Book Review: Brother Odd by Dean Koontz (2/5)

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I read Odd Thomas in about a week. I read Forever Odd in about a three weeks. It’s taken me almost a month and a half to get through Brother Odd. It started with promise, and slowly deflated.

I like Odd; he’s an interesting, likable, if not at times unbelievable character. My only problem with him is that through the book he doesn’t seem to change. He undergoes no character development; everyone else does. In a way, I suppose that’s a “development.”

In Brother Odd, we are presented with a “situation” in the beginning. Something is about to happen, although Odd doesn’t know what, and neither did I. Every chapter presented a plot point that felt pointless. We are introduced to characters who don’t really do anything. Odd’s voice is at times charming in its simplicity, but is otherwise dull; it doesn’t engage me; it reads almost like a textbook, flat and emotionless. He goes through the motions of unraveling some mystery, the clues to which leave me confused.

When I say Odd sometimes feels unbelievable, it is because he’s so humble, and so cautious, that he doesn’t feel like a real person. I’ve known plenty of men in my life, and I’ve never met anyone like that. I realize he is a fictional character, but all fictional characters need to have one foot in reality.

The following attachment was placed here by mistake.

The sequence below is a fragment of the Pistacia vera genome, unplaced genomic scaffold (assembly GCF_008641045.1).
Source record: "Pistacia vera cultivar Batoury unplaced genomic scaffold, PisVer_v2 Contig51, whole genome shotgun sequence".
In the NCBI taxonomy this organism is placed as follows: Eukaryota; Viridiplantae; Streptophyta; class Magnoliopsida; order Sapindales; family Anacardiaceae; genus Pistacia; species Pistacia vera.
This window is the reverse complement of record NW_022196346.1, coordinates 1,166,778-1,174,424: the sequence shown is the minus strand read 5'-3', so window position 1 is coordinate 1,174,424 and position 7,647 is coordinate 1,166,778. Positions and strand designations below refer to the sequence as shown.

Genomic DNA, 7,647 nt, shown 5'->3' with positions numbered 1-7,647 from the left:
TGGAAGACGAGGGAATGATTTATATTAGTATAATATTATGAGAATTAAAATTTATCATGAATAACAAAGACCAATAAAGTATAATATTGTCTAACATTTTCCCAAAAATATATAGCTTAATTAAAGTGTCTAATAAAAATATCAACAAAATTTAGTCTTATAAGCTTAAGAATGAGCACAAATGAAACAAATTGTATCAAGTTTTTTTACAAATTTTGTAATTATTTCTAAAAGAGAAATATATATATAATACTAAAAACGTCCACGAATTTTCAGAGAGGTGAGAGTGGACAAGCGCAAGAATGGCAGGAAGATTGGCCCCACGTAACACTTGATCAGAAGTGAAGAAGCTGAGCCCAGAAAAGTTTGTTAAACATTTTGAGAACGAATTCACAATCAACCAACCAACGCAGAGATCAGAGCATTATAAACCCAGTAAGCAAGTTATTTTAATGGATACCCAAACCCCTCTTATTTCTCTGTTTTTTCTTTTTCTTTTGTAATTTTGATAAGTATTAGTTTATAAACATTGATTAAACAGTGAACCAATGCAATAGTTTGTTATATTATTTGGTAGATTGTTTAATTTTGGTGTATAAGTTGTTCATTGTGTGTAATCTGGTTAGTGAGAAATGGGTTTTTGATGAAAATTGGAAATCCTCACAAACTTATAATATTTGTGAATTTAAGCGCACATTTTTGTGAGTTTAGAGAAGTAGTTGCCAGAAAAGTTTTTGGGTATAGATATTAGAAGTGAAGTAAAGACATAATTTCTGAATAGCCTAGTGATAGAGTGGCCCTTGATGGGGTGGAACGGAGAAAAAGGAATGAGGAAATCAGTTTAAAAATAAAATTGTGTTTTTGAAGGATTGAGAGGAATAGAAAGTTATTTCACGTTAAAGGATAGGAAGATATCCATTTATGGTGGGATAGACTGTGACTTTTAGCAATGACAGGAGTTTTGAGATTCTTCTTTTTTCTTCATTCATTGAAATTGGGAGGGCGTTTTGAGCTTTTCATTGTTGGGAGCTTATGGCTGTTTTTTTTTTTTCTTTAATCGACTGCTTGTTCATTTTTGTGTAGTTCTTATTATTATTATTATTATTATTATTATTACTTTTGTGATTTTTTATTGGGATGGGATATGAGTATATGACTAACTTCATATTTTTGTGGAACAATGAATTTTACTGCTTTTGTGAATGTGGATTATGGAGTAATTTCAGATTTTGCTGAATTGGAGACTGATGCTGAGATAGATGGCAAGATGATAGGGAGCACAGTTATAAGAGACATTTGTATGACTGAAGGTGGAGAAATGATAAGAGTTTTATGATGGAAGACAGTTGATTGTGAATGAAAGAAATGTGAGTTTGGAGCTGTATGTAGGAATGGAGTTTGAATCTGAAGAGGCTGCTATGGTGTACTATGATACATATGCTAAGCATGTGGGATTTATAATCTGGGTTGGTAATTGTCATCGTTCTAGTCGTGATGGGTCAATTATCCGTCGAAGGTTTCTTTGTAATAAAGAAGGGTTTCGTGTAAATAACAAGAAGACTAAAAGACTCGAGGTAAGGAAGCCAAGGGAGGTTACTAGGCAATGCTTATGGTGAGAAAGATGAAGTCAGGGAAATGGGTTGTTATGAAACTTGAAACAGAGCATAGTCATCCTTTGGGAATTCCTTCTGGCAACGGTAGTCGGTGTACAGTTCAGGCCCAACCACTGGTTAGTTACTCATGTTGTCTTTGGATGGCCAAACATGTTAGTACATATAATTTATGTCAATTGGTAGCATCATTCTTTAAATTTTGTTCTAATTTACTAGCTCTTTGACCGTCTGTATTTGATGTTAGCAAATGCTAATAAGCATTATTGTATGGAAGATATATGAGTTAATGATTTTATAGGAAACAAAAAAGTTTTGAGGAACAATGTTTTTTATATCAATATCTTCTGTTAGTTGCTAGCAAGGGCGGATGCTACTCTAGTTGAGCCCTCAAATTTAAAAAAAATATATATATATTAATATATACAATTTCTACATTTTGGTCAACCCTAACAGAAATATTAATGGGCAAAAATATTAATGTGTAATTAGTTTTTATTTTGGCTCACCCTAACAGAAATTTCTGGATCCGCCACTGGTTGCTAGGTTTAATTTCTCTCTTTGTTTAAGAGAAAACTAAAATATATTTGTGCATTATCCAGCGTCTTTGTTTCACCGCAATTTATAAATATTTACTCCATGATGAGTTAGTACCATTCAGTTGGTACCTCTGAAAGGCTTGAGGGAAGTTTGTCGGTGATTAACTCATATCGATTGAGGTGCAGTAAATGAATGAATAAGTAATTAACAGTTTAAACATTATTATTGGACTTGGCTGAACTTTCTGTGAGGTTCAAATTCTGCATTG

My other beef with Brother Odd, as well as the past two books, is that Odd monologue a lot. His internal thoughts fill paragraphs, and the action of the plot fades into the background. Maybe this is because of my taste for a quick pace. I like books that keep moving. Now, that’s not to say I don’t enjoy a well-placed, purposeful internal monologue, usually when a character has important thoughts to think, but Odd thinks too much.

I am glad, however, (spoiler) Boo the dog does not die. That was my biggest concern as I read the first chapter. Is that bad of me? I, personally, would love a ghost dog friend.
The ending of this book leads into the next in the series, and in my opinion is the best part of the book because it moves without Odd talking about something that doesn’t seem to matter. He is doing something, moving and exploring, not meandering.

I rank Brother Odd as a two out of five because I had to force myself to read it. The plot felt nonexistent. The characters didn’t grab me. Odd talked too much. At times it felt more preachy than story. I will, probably, read the rest of the series, but right now I’ve got other, more appealing, books on my list.

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